This print was made in New York in 1947, at Stanley William Hayter’s famous printworks Atelier 17. It features elements from Miró’s earlier paintings and prints, such as a woman and the moon, yet the amoebic-like shapes (single cell organisms that can change shape) are typical of the imagery he developed while in New York and continued to use through the following years.
Date of work
Original: Etching on paper 12.7 x 14.9 cm © Successió Miró / ADAGP, Paris and DACS London 2018.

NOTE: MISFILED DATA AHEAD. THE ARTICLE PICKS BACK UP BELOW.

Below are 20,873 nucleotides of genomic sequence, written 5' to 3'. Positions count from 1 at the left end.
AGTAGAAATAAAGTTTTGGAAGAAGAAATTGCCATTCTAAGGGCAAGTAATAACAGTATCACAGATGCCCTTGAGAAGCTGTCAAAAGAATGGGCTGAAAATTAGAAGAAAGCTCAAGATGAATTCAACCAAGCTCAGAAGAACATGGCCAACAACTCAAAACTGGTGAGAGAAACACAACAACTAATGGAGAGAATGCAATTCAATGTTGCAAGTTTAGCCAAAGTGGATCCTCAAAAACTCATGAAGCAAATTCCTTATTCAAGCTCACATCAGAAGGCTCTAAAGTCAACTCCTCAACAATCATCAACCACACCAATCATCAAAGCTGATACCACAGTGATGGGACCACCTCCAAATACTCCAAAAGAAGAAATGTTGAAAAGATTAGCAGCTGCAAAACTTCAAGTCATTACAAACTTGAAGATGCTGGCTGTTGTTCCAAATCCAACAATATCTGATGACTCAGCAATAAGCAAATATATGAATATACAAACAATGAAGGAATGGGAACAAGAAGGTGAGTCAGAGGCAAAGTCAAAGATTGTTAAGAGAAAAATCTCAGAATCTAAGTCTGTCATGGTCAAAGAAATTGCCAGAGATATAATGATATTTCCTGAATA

One of the most iconic artists of the twentieth century, Joan Miró’s engaging and richly coloured works are underpinned by a profound concern for humanity and the importance of liberty. Born in Barcelona in 1893, he moved to Paris in 1920 where he became an influential figure in the surrealist movement. However, his identity as a Catalan remained central to his work throughout his life. He responded to the turbulent times he lived through – escaping wartime France and living under the Franco regime in Spain – by developing a deeply personal language of signs and symbols that he used throughout his long career.